priming problems

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priming problems

Postby Brewbeer10 » Wed Sep 22, 2010 9:08 pm

I am having VERY uneven results when bottling. The beer smells great, tastes great though flat coming out of the secondary fermenter and it is right at target as to final gravity. I bottle it and some bottles are perfect, some are very sweet and a very few have the cider flavor. This is out of the same batch not multiple batches. I have watched the videos, followed the instructions, tried more water with the priming sugar, less water it doesn't seem to matter. In the last 3 months I have had two batches that were all good the remaining 4 were uneven as to results.
I had been reusing bottles so I tried new bottles. I tried 22 ounce bottles and 12 ounce bottles doesn't seem to matter. Some of the higher gravity IPA and Black Ales I have let sit for 6 weeks in the bottle and that helps to even them out but a basic Pale Ale shouldn't take 5 weeks in the bottle.
If they tasted off or were off target on gravity I would say it had to do with my brewing methods but that is not the case as each has been on fg target and tastes good.
So have any of you had a and solved this problem?
Corn Sugar, boiled 10 minutes, siphon from fermentor on top of primer
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Uneven carbonation

Postby slothrob » Thu Sep 23, 2010 9:02 am

I only had uneven carbonation on one batch, after that I started stirring gently a few times during the racking process to ensure that the priming sugar mixed thoroughly and evenly with the beer.

Other than that, there's the issue of slow carbonation (which might be the bigger issue since the carbonation seems to even out over time). The usual issue there is low temperature (carbonation will occur more quickly at 70°F or higher), high alcohol (not really an issue with a Pale Ale), or poor yeast health (which also shouldn't be a problem unless the beer is sitting in the fermentor for an unusually long time (maybe more than 2 months) or at unusually high temperatures.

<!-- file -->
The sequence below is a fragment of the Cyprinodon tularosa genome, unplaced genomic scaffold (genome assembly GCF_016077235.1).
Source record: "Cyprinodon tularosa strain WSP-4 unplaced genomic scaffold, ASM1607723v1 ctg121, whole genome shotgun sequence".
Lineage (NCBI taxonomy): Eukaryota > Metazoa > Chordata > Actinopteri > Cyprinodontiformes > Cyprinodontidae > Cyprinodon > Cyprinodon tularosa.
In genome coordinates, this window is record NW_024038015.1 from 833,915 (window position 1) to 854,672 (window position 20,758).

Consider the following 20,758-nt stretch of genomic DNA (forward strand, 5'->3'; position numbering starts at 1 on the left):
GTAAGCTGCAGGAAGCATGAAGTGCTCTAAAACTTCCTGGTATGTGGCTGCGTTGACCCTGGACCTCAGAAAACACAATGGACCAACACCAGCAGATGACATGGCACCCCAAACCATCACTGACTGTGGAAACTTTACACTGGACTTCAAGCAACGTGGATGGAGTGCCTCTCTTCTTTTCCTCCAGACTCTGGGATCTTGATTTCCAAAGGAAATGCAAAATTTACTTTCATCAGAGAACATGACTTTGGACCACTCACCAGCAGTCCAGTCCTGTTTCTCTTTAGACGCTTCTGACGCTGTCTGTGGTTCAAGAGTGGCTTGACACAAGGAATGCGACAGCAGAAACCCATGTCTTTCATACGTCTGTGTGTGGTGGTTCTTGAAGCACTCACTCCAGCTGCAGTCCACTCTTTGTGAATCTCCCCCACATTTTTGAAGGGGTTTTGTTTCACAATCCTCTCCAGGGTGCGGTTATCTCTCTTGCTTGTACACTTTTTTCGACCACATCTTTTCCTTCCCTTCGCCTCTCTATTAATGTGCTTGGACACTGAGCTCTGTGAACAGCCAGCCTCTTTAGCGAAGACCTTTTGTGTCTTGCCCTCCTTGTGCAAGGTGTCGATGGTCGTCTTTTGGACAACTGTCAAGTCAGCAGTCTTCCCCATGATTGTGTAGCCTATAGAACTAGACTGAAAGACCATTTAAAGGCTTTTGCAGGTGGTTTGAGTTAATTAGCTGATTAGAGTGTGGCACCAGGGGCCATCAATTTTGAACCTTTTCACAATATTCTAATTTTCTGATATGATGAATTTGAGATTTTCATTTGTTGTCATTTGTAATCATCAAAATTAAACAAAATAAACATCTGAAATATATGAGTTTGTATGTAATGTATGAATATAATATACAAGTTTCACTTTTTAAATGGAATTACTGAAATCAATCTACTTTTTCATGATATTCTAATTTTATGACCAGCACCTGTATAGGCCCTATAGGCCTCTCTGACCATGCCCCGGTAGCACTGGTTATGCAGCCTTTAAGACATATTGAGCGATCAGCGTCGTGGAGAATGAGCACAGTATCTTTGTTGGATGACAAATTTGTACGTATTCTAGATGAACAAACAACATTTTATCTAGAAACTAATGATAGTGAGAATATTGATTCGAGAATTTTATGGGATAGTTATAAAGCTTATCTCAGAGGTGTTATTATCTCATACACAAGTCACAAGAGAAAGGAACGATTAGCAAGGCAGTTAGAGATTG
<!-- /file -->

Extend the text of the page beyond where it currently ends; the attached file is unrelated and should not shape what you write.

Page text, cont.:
On the other hand, a month isn't that unusual to achieve complete carbonation in a beer that has been racked very cleanly and is held in bottles in the 60sF.

The cidery flavor in some bottles and not others probably indicates a sanitation issue. There's no reason to buy new bottles, but the bottles do need to be clean and sanitized. I recommend washing bottles in something like PBW or Oxyclean. Letting the bottles sit in the cleaner for 10-30 minutes will significantly reduce the amount of living bacteria and fungus in the bottles. Then I suggest using a bottle brush to make sure there is nothing clinging to the bottle and rinsing each bottle well. Then I would suggest using a no-rinse sanitizer, such as StarSan or Iodophore, or heat sanitize in an oven or a dishwasher with a sanitize cycle. Be sure to sanitize the caps as well and avoid touching any surface that will be exposed to beer, such as the inside of the cap or mouth of the bottle, and work in a clean, draft-free room.
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Re: Uneven carbonation

Postby Brewbeer10 » Thu Sep 23, 2010 1:03 pm

I am leaning toward a temperature problem. I keep my carboys covered to keep out light and in a dark corner but the room's ambient temperature can fluctuate as much as 10 degrees. The iffy bottles were fermented during a heat wave and probably contributed to the problem. Does that make sense?
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uneven carbonation

Postby slothrob » Fri Sep 24, 2010 7:18 am

10 degrees is a big fluctuation and a heat wave could have caused problems, I imagine it would depend on what temperatures we were talking about. If it was between 60 and 70F, it could disrupt normal fermentation and slow things down, but probably wouldn't hurt the yeast health in the long term. 75+ during fermentation or maybe 80+ during bottling (I'm not sure what the upper limit is for this, since there's so little fermentation taking place) could potentially lead to off flavors. Any extended period above 80F can be tough on yeast health, though, and will tend to favor bacteria growth that can lead to off-flavors.

It's hard to say, of course, but this is where I would start. Learn what temperatures have worked well for other brewers using that particular yeast (typically the mid-60s for Ale yeasts) and try to control temperatures in that range as well as possible. Luckily, Fall is here and temperature control will get easier.
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